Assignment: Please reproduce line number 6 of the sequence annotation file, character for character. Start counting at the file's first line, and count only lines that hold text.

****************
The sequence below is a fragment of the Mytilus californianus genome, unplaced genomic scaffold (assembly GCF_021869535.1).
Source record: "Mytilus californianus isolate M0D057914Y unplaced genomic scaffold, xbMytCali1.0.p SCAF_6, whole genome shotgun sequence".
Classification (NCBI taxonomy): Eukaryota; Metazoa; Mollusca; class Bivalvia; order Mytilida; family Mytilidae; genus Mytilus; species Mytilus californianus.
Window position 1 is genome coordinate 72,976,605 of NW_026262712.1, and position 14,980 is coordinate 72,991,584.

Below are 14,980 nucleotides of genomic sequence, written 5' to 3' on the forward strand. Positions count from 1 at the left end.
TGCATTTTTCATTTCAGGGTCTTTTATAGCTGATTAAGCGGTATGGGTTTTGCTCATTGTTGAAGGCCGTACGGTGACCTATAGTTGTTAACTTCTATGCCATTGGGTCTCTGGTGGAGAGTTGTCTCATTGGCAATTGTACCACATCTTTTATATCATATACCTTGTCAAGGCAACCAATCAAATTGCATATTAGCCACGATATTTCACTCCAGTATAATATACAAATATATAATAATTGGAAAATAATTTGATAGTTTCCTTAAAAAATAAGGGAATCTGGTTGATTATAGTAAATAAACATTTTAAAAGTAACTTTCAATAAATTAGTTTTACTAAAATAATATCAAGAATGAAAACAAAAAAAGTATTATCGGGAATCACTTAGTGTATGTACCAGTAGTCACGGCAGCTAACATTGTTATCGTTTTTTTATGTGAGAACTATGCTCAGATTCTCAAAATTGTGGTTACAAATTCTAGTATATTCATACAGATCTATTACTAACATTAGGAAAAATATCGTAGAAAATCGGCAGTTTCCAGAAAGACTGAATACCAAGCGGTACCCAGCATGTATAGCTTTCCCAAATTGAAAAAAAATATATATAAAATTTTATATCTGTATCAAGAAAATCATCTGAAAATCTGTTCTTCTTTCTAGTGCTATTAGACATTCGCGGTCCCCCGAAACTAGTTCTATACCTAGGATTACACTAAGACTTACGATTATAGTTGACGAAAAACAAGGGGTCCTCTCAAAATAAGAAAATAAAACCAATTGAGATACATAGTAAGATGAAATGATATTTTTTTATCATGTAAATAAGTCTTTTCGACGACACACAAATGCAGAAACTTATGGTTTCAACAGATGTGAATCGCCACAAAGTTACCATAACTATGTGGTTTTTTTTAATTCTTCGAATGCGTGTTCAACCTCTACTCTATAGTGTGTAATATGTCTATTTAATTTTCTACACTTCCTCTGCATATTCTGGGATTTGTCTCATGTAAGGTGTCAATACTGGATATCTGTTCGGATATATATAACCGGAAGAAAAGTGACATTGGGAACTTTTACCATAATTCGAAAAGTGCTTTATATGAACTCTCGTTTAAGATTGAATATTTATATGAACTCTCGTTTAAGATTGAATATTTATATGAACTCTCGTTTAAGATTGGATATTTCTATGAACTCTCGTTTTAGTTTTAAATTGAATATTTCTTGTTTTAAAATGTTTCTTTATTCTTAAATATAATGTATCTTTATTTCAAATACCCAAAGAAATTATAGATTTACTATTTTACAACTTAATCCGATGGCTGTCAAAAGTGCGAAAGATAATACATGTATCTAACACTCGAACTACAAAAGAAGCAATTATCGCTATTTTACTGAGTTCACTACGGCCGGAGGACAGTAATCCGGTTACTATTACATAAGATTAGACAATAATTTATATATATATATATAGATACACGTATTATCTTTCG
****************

TGCATTTTTCATTTCAGGGTCTTTTATAGCTGATTAAGCGGTATGGGTTTTGCTCATTGTTGAAGGCCGTACGGTGACCTATAGTTGTTAACTTCTATGCCATTGGGTCTCTGGTGGAGAGTTGTCTCATTGGCAATTGTACCACATCTTTTATATCATATACCTTGTCAAGGCAACCAATCAAATTGCATATTAGCCACGATATTTCACTCCAGTATAATATACAAATATATAATAATTGGAAAATAATTTGATAGTTTCCTTAAAAAATAAGGGAATCTGGTTGATTATAGTAAATAAACATTTTAAAAGTAACTTTCAATAAATTAGTTTTACTAAAATAATATCAAGAATGAAAACAAAAAAAGTATTATCGGGAATCACTTAGTGTATGTACCAGTAGTCACGGCAGCTAACATTGTTATCGTTTTTTTATGTGAGAACTATGCTCAGATTCTCAAAATTGTGGTTACAAATTCTAGTATATTCATACAGATCTATTACTAACATTAGGAAAAATATCGTAGAAAATCGGCAGTTTCCAGAAAGACTGAATACCAAGCGGTACCCAGCATGTATAGCTTTCCCAAATTGAAAAAAAATATATATAAAATTTTATATCTGTATCAAGAAAATCATCTGAAAATCTGTTCTTCTTTCTAGTGCTATTAGACATTCGCGGTCCCCCGAAACTAGTTCTATACCTAGGATTACACTAAGACTTACGATTATAGTTGACGAAAAACAAGGGGTCCTCTCAAAATAAGAAAATAAAACCAATTGAGATACATAGTAAGATGAAATGATATTTTTTTATCATGTAAATAAGTCTTTTCGACGACACACAAATGCAGAAACTTATGGTTTCAACAGATGTGAATCGCCACAAAGTTACCATAACTATGTGGTTTTTTTTAATTCTTCGAATGCGTGTTCAACCTCTACTCTATAGTGTGTAATATGTCTATTTAATTTTCTACACTTCCTCTGCATATTCTGGGATTTGTCTCATGTAAGGTGTCAATACTGGATATCTGTTCGGATATATATAACCGGAAGAAAAGTGACATTGGGAACTTTTACCATAATTCGAAAAGTGCTTTATATGAACTCTCGTTTAAGATTGAATATTTATATGAACTCTCGTTTAAGATTGAATATTTATATGAACTCTCGTTTAAGATTGGATATTTCTATGAACTCTCGTTTTAGTTTTAAATTGAATATTTCTTGTTTTAAAATGTTTCTTTATTCTTAAATATAATGTATCTTTATTTCAAATACCCAAAGAAATTATAGATTTACTATTTTACAACTTAATCCGATGGCTGTCAAAAGTGCGAAAGATAATACATGTATCTAACACTCGAACTACAAAAGAAGCAATTATCGCTATTTTACTGAGTTCACTACGGCCGGAGGACAGTAATCCGGTTACTATTACATAAGATTAGACAATAATTTATATATATATATATAGATACACGTATTATCTTTCG